# LEDs seem to automatically self-regulate to achieve ideal voltage across terminals

Note: the key question is now in bold at the bottom, for the people who have had trouble figuring out what I'm trying to ask. Sorry about the meandering explanation.

I've been experimenting with resistive droppers lately, and designed the following very simple circuit: To clarify, this is not just theory. I did this in the real world. The simulator screenshot is just to show how the circuit is arranged.

The input is 120v AC, 60Hz. I used two generic high brightness white LEDs (rated for 30mA, 3v). I didn't do any rigorous calculations, and just made ballpark estimates. And yet, somehow, when I measured it, there is exactly 3v across the LEDs. How on earth does this work so well? Are the LEDs somehow self-regulating their resistance so that there's as close to 3v across their terminals as they can get? Or was I just somehow really lucky?

I later measured the current traveling thru the circuit, and it's around 2.4mA, which is exactly what you'd predict according to ohm's law (120 v / 50000ohm = 0.0024A = 2.4mA). (All measurements were done with a okayish digital multimeter. I don't have an oscilloscope, sadly.) I've tried running thru what I know, and so far have figured out that the LED does not have a linear resistance curve, which is, of course, no surprise. At 30mA and 3v, it has 100 ohms of resistance. But when I try to use that figure to predict how much voltage drop to expect, I end up with around .23v. I've tried looking up the electrical characteristics of my generic-y LEDs, but the distributor didn't give a part number, let alone a datasheet.

(I later actually tested the current draw at 3v, and it was actually 15mA, which gave me a nominal resistance of 200 ohms (3v / .015A = 200ohm). Which didn't help matters -- that just predicts a current of 0.47v. I've also tried plugging everything in at once without rounding, which unsurprisingly doesn't help either.)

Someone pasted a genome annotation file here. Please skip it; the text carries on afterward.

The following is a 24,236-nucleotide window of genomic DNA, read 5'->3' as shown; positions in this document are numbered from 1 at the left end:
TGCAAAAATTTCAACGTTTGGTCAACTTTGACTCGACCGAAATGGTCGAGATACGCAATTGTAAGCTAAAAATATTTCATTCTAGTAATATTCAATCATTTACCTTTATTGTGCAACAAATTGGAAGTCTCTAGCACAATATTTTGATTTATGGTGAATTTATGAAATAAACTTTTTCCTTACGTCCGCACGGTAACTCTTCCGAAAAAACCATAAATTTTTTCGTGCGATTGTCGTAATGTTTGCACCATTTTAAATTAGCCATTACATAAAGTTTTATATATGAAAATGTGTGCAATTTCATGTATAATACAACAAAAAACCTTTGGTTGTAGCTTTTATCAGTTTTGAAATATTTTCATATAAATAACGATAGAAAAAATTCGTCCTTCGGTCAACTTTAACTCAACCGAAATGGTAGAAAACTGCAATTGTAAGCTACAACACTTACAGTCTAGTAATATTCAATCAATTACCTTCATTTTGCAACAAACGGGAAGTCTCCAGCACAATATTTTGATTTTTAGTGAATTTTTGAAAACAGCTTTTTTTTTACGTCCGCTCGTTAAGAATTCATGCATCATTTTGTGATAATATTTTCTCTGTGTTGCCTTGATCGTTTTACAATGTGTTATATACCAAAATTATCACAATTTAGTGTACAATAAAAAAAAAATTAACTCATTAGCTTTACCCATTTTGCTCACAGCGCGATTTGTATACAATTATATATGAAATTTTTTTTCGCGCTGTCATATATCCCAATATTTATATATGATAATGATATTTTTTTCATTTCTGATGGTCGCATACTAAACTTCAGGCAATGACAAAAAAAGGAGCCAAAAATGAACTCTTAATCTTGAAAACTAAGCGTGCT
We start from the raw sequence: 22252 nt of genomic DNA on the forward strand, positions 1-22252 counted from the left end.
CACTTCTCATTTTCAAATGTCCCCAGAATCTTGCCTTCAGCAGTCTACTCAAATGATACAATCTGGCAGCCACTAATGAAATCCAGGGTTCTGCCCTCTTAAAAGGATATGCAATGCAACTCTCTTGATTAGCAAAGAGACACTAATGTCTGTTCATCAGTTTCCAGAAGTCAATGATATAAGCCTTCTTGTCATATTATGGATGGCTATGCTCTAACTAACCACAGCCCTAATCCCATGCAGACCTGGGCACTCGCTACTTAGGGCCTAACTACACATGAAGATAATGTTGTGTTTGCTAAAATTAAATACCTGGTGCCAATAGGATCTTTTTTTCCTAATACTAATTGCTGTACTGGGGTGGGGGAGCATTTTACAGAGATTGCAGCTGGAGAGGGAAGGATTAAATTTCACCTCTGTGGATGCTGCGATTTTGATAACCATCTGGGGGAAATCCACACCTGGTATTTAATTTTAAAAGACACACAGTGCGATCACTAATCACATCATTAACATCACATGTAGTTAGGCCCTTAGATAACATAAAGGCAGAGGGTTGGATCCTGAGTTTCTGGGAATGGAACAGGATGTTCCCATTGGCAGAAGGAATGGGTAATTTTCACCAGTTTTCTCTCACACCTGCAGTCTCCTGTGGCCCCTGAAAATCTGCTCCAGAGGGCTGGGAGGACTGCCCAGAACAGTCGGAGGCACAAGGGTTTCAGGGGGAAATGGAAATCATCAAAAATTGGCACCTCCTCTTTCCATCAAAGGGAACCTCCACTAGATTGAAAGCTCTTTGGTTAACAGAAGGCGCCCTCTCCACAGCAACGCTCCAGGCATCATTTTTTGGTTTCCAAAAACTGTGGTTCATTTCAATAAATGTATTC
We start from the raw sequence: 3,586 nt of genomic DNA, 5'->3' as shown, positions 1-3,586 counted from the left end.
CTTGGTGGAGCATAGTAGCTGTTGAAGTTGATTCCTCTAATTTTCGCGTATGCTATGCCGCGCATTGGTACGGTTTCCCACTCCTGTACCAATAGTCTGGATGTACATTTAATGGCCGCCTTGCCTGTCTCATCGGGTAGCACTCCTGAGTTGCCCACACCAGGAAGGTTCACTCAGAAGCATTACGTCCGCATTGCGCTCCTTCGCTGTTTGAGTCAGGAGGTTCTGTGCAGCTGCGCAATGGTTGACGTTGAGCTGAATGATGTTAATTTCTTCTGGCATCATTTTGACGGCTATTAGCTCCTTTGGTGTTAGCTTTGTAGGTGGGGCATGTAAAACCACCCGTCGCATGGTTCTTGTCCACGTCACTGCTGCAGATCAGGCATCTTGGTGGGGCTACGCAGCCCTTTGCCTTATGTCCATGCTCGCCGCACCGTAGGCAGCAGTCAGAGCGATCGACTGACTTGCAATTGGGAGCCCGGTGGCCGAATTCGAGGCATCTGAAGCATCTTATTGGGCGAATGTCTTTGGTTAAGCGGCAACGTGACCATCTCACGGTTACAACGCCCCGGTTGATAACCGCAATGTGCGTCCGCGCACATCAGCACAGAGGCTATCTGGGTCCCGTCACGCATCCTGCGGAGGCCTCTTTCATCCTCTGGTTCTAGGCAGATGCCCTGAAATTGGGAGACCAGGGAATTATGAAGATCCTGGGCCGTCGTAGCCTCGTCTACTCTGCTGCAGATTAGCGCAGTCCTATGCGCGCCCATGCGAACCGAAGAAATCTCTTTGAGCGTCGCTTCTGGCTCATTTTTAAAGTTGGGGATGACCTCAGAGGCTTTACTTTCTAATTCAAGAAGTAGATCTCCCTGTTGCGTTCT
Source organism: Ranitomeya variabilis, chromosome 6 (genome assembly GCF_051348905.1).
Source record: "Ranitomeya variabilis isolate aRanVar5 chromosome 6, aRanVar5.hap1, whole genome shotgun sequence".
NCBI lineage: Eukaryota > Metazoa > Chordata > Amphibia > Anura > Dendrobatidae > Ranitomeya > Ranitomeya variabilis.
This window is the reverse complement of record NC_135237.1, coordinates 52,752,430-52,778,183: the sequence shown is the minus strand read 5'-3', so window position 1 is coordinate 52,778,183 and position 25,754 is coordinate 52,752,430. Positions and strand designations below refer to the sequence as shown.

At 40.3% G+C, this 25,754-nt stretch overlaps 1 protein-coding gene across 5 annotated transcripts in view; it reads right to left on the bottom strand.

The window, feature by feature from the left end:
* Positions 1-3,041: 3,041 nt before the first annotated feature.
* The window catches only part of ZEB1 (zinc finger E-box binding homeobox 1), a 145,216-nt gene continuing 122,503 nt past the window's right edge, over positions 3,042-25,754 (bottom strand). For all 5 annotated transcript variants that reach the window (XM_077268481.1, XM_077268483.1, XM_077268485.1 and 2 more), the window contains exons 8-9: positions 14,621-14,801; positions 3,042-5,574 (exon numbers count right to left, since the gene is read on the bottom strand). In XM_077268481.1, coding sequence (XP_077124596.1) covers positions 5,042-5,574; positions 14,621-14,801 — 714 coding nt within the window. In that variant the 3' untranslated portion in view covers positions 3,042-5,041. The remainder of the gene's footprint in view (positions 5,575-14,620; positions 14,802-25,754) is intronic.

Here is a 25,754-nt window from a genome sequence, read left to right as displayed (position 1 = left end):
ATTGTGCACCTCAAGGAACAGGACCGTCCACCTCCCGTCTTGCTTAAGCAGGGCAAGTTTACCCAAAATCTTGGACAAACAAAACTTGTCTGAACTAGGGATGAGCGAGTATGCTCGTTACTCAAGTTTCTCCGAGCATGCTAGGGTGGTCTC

I thought maybe there was some sort of AC black magic here that somehow involved the minimum forward voltage of the LED, but I tested it and it's around 2.5 volts... besides, I see nowhere for voltage to build up.

So... is this normal? Are the LEDs somehow "self regulating" their resistance so as to get 3v across their terminals?

• Did you actually connect this physically, or are you asking about the properties of the simulator? – pipe Nov 23 '17 at 22:23
• Yes, this is how diodes work. The voltage across a diode (when it's turned on) is roughly constant. (It's not really, but it's a lot more constant than, say, the voltage across a resistor) – immibis Nov 24 '17 at 1:49
• Ya but unfortunately measuring AC across a diode wont give you a true reading. – Trevor_G Nov 24 '17 at 2:09
• Did you plug this circuit directly into mains? Please don't. – Mast Nov 24 '17 at 8:09
• A GFCI isn't going to do anything in this case, so you probably do need that lecture. That 10A fuse will prevent the most obvious fire hazards, but won't keep you safe from electrical ones. It's your life, sure, but you really don't know what you're playing with. Don't claim you do. – Mast Nov 24 '17 at 14:11

The answer to your question is "Yes", at least to some extent. An LED is a diode, and semiconductors have nonlinear behavior. Those are fancy words meaning, "not like a resistor". In particular, the fact that they don't conduct (significant) current until they reach a certain voltage is mostly what you've found. Silicon diodes will have around .6 to .7 volts across them when conducting; so will a transistor's base-emitter junction. Germanium does the same thing at around .3 volts. Zener diodes have this behavior at some rated reverse voltage. LED's do this at around 3 volts (depends on color because of materials and doping).

After the diode junction is conducting, if you try to raise the voltage, the diode will try to conduct more current. That's because once it's conducting, it acts as if it has a fairly low series resistance. In fact, a simple model of a diode is a voltage source in series with a small resistance. If, in your circuit, there is any other significant resistance (your 100k is way more than enough), then the increased voltage appears across that resistance, and the diode just draws more current.